‘Our sec­ond home’

Syr­ian refugees en­cour­aged by can­dle­light vigil for vic­tims of Que­bec mosque at­tack

Cape Breton Post - - FRONT PAGE - BY CAPE BRE­TON POST STAFF

It’s been just un­der a year since Rame Alas­far and his young fam­ily moved to Cape Bre­ton, and if the Syr­ian refugees needed fur­ther proof they’re wel­come here, they got it Tues­day night.

Alas­far, his wife and their three chil­dren were among the more than 350 peo­ple who crowded the pub­lic square in front of the Cape Bre­ton Re­gional Mu­nic­i­pal­ity Civic Cen­tre for a can­dle­light vigil to mourn the six men who were gunned down dur­ing evening prayers at a Que­bec City mosque on Sun­day.

Af­ter flee­ing Daraa, Syria, and mov­ing to Sydney Mines in March, Alas­far said the dis­play of peace and sol­i­dar­ity at Tues­day’s vigil was re­as­sur­ing to him and his wife Afaf Alakrad and their chil­dren Huda, 9, Ghena, 7, and Mo­hammed Alas­far, 4 — es­pe­cially af­ter Sun­day’s shoot­ings.

“We’re happy to see this united com­mu­nity and we’re con­fi­dent that noth­ing like this is go­ing to hap­pen here,” he said.

“This has be­come our sec­ond home and we’re happy to fi­nally be safe at home.”

Molly Ayer en­cour­aged Alas­far and his fam­ily to at­tend the vigil.

“We just want to show them that we stand with them. I know they were sad and scared, and be­ing in a new coun­try they didn’t know what this was go­ing to mean for them,” said Ayer, who at­tended with her sons Brighton, 7, and Cameron, 3. “We just wanted them to come and see how many peo­ple here were stand­ing with them.”

Brighton, who is friends with the Alas­far chil­dren, said the mes­sage was sim­ple.

“We want them to feel safe, that’s all,” he said.

Um­ran ul-Haq Bhatti, Imam of the Ah­madiyya Mus­lim Com­mu­nity’s Sydney chap­ter, said Mus­lims in Cape Bre­ton were “very sad and our hearts were shat­tered” af­ter Sun­day’s at­tack. How­ever, he said the out­pour­ing of sup­port has been touch­ing.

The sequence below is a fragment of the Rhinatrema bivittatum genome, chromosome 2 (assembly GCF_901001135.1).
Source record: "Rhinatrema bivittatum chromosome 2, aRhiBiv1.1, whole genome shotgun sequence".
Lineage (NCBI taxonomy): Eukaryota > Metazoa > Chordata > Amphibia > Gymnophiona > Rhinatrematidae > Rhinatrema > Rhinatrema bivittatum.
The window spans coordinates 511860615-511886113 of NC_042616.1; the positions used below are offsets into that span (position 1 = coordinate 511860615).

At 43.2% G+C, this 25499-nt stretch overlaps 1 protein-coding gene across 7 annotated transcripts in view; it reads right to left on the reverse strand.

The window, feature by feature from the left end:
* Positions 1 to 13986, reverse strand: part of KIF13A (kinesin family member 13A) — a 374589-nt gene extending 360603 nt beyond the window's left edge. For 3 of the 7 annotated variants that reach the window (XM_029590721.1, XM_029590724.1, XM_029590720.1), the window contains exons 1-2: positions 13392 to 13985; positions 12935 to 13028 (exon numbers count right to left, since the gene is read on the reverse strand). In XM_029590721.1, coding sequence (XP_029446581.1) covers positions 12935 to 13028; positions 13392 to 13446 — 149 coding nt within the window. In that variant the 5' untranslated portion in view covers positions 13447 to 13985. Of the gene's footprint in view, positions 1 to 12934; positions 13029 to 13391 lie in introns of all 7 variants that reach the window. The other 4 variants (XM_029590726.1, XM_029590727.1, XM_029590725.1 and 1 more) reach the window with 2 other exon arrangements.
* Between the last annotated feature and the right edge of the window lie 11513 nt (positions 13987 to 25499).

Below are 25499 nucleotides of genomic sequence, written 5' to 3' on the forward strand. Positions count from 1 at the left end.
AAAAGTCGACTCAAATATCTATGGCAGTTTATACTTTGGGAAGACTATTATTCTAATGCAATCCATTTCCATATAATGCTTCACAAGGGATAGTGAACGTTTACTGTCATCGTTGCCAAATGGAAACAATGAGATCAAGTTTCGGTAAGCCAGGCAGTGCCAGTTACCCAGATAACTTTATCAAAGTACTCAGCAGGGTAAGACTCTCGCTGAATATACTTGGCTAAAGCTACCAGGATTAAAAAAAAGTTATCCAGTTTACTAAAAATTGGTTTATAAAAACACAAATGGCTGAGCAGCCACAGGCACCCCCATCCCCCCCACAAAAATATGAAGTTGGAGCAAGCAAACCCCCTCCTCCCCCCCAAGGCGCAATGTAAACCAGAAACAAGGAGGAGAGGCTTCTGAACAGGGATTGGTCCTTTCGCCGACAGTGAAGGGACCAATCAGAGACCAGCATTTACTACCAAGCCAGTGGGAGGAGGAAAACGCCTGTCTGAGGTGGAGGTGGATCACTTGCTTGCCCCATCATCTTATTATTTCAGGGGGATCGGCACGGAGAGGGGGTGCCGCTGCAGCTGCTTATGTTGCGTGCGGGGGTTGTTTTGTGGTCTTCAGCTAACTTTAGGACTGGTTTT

“It just shows us that we should stand united against extremism and vi­o­lence in all forms.”

John Duffy of Sydney, who came car­ry­ing a sign stat­ing “We have to learn to co­ex­ist: There is only one race … hu­man,” said he wants all mi­nori­ties to feel wel­come in Cape Bre­ton.

“I just want to make a point that what hap­pened had noth­ing to do with true Cana­di­ans, and that we sup­port all mi­nori­ties,” he said. “Th­ese peo­ple come over here want­ing a bet­ter life and that’s not too much to ask — I don’t think it is — so we’re here to sup­port them.”

Dr. Ar­salan Raza, pres­i­dent of the Cape Bre­ton Mus­lim So­ci­ety, was one of sev­eral speak­ers at the vigil, which in­cluded rep­re­sen­ta­tives from dif­fer­ent faiths and politi­cians. He said the Que­bec City at­tack should be a “wakeup call for all of Cana­di­ans.”

“I’m so happy to see peo­ple all over Canada so lov­ingly com­ing close to the Mus­lim com­mu­nity — it brings the heart to tears and I hope we can con­tinue this,” he said. “Our prayers are with all vic­tims of ter­ror­ism, no mat­ter what re­li­gion they be­lieve in.”

Melissa Deane and her hus­band David Deane came to the vigil from North Sydney with their chil­dren Addy, 3, and Ly­dia, 1 to show their sup­port for Mus­lims.

“We should be here,” she said. “There’s not much we could do but take part and show that we’re one com­mu­nity.”

Alas­far said his fam­ily is be­gin­ning to un­der­stand what it feels like to be Cape Bre­ton­ers.

“We’re happy to be here,” he said, adding that they are grate­ful to their spon­sors and the com­mu­nity. “It’s made me feel like I have a sec­ond fam­ily.”

CAPE BRE­TON POST PHOTO

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CAPE BRE­TON POST PHOTO

Syr­ian refugees Huda, 9, and Ghena, 7, Alas­far take part in a can­dle­light vigil in front the CBRM Civic Cen­tre on Tues­day night. The sis­ters, who moved to Sydney Mines in March af­ter flee­ing their home in Daraa, Syria, at­tended the vigil with their fa­ther Rame, brother Mo­hammed, 4, and mother Afaf Alakrad.

Duffy

Alas­far

Bhatti

Deane

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